UNDP, UNODC help Iraq Combat Corruption
Baghdad – After suffering for decades from poor economic oversight and ineffective administrative practices, Iraq’s government on Wednesday launched the country’s first Anti-Corruption Strategy, developed with support from the United Nations Development Programme (UNDP) and the United Nations Office on Drugs and Crime (UNODC).
“This is not a theoretical strategy, but one with a clear vision and tangible steps towards combating corruption,” Nuri Al-Maliki, Iraq’s Prime Minister, stressed when introducing his government’s national plan to fight graft.
At the same time he emphasized the importance of building an anti-corruption culture across all governmental institutions and educational curriculums, as well as amongst the general public, noting the new strategy is a victory for the people of Iraq.
The Special Representative of the Secretary-General for Iraq, Ad Melkert, commended the Iraqi authorities and civil society organisations for developing such a comprehensive national strategy to combat fraud, reiterating the UN’s continued support to stamp out corruption in the country.
“The United Nations, through UNDP, UNODC and with the support of international donors, are privileged to have participated in providing technical assistance for the formulation of this remarkable National Anti-Corruption Strategy,” Mr. Melkert said, adding: “We pledge the continued support of the UN for the implementation of this plan.”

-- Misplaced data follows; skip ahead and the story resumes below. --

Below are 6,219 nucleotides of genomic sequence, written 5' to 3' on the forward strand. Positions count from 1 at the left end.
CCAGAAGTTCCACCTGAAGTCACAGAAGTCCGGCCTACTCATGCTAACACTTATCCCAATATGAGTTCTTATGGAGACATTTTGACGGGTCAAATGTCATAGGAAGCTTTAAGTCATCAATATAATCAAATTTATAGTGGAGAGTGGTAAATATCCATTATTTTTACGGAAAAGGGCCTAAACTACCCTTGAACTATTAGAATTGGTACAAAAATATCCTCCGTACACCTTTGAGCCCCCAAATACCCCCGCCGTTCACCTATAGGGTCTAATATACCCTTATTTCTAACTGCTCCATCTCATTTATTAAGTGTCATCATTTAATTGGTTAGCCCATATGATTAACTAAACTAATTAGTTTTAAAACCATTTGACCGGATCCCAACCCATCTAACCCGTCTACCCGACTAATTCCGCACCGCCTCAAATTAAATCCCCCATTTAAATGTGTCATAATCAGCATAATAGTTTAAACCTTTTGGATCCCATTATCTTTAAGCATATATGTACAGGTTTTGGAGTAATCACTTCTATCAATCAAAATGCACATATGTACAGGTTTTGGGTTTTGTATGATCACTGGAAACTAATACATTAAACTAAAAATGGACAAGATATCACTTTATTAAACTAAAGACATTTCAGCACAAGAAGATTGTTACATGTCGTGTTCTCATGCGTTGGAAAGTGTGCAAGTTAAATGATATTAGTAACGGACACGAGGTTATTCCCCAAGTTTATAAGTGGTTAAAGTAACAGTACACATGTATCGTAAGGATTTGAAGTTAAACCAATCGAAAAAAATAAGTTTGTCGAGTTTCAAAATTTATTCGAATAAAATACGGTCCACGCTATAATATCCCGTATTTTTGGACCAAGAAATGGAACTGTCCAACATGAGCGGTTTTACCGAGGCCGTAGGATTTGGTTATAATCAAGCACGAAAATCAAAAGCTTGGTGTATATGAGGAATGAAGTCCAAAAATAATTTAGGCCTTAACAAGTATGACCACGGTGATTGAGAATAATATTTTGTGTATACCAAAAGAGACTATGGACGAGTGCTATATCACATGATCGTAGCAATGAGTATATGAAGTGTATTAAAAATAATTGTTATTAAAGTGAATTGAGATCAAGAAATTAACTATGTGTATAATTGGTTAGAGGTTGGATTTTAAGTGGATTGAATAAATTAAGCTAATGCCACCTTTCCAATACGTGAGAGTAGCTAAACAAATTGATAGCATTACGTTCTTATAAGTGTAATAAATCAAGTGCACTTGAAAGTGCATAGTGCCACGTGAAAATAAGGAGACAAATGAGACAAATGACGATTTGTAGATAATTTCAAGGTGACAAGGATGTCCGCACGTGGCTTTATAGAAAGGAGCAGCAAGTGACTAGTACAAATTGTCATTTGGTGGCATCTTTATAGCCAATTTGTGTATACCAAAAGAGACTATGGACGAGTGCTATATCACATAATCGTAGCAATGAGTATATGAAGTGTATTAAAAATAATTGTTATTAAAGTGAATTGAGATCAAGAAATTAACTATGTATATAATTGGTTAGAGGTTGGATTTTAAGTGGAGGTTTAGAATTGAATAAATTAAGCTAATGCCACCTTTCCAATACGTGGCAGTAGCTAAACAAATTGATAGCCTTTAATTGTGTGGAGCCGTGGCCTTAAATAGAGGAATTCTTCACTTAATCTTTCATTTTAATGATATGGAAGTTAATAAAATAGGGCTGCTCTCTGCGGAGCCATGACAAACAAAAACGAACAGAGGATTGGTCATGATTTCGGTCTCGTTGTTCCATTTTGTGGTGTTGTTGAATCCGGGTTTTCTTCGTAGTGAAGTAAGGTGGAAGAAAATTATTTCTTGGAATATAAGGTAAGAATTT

The first of its kind in Iraq, the National Anti-Corruption Strategy was produced through a broad collaborative effort that included the Joint Anti-Corruption Council (JACC), the Commission on Integrity, Board of Supreme Audit, Inspectors General, Committee of Integrity of the Council of Representatives, Central Bank and several non-governmental organisations.
Based on an assessment of the country’s concerns and vulnerabilities on corruption - utilising globally recognized tools developed by UNODC - the strategy includes 200 action items to combat graft.
Starting in June this year, it will be rolled out and presented to elected officials, civil servants, religious and community leaders, civil society representatives and journalists across Iraq, through a series of workshops taking place in all 18 governorates of the county. The six-month campaign, ending in December, will also launch a national rally for integrity, coordinated by the Commission on Integrity.
The Government of Iraq became a signatory to the United Nations Convention Against Corruption (UNCAC) in March 2008, declaring it would develop and implement a comprehensive national anti-corruption strategy.
To support this important commitment, UNDP and UNODC launched a five-year programme to help Iraq fight corruption, including supporting the country’s compliance with UNCAC and the development of the new strategy.
Note to editors:
As the largest UN agency in Iraq, UNDP has over 140 national and international staff based at its headquarters in Amman, Jordan, and in Baghdad, Erbil, Basrah, Ramadi and Najaf. With an annual budget of some 90 million US dollars, UNDP has delivered some 500 million US dollars in humanitarian and development aid to Iraq since 2004.
UNDP’s role is to support the government and people of Iraq in their transition towards reconciliation, peace and stability by focusing on the areas of governance, poverty alleviation, economic recovery, mine action and the environment. Currently the agency implements over 60 projects across the country.
For more information, please visit: www.iq.undp.org
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